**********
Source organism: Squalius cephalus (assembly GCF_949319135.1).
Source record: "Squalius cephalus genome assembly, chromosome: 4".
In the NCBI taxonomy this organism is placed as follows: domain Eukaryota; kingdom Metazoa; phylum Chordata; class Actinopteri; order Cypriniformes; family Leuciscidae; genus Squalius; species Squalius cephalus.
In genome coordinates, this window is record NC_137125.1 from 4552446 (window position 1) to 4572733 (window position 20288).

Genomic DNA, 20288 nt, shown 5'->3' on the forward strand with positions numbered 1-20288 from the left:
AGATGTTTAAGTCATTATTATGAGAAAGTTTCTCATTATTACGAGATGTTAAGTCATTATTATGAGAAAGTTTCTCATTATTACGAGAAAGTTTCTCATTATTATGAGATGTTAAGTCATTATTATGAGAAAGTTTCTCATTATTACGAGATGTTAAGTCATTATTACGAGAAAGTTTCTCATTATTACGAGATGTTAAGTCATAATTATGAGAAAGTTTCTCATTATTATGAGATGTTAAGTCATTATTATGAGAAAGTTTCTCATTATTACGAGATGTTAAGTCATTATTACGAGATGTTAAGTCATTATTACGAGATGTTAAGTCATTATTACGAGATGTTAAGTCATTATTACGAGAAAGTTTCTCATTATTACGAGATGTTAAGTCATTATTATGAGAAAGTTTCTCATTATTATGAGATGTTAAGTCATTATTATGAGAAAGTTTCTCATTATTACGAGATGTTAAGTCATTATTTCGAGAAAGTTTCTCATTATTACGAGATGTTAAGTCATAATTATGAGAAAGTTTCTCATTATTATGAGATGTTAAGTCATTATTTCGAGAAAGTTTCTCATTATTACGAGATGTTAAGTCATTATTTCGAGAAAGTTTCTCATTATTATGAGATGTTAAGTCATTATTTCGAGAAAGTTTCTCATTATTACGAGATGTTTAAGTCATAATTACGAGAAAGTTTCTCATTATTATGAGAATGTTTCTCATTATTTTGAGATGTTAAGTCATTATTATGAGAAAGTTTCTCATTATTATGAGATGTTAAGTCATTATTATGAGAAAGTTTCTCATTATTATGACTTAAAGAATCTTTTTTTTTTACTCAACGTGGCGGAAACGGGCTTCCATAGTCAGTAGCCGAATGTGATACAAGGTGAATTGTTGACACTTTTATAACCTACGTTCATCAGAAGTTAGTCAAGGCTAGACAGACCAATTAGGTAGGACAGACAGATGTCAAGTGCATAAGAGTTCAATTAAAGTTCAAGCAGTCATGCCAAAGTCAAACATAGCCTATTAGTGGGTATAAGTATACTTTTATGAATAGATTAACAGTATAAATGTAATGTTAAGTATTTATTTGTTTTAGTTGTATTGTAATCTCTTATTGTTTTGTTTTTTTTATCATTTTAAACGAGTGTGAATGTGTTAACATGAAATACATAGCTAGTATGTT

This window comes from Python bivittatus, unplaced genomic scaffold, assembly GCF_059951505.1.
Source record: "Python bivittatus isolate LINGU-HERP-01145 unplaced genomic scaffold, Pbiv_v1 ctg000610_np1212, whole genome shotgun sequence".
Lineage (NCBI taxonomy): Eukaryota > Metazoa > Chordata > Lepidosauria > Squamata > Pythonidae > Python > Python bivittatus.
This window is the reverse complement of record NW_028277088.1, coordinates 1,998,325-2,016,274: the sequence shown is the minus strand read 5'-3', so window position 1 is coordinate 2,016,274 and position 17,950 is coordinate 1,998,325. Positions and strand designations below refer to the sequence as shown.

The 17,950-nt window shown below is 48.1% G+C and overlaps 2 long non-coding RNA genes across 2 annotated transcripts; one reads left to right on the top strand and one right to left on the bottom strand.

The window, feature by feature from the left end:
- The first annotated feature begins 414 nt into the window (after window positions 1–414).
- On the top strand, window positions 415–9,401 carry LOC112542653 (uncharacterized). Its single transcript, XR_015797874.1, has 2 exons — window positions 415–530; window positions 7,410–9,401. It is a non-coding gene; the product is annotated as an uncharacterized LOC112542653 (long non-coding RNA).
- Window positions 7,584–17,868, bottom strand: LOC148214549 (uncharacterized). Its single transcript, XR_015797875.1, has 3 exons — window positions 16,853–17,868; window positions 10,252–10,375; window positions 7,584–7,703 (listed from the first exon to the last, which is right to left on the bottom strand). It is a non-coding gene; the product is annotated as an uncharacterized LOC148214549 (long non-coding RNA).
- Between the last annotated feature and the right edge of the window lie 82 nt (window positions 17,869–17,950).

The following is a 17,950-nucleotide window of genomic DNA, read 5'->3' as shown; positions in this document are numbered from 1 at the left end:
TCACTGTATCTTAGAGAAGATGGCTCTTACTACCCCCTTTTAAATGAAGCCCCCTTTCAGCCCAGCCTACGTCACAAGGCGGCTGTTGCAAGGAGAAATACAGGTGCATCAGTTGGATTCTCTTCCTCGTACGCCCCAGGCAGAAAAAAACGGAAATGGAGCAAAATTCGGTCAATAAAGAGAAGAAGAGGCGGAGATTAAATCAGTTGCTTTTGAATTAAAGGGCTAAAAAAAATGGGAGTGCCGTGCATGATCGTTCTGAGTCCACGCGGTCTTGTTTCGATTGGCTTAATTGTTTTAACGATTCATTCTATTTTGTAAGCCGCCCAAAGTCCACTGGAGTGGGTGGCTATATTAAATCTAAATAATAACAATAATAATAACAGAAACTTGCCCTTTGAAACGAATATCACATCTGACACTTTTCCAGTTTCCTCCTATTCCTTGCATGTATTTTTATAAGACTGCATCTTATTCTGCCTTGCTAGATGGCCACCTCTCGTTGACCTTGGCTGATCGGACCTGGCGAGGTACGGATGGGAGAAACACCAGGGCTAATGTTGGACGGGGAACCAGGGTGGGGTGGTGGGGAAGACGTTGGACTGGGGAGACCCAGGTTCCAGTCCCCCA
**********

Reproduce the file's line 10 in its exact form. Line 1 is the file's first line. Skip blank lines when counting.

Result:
This window is the reverse complement of record NW_028277088.1, coordinates 1,998,325-2,016,274: the sequence shown is the minus strand read 5'-3', so window position 1 is coordinate 2,016,274 and position 17,950 is coordinate 1,998,325. Positions and strand designations below refer to the sequence as shown.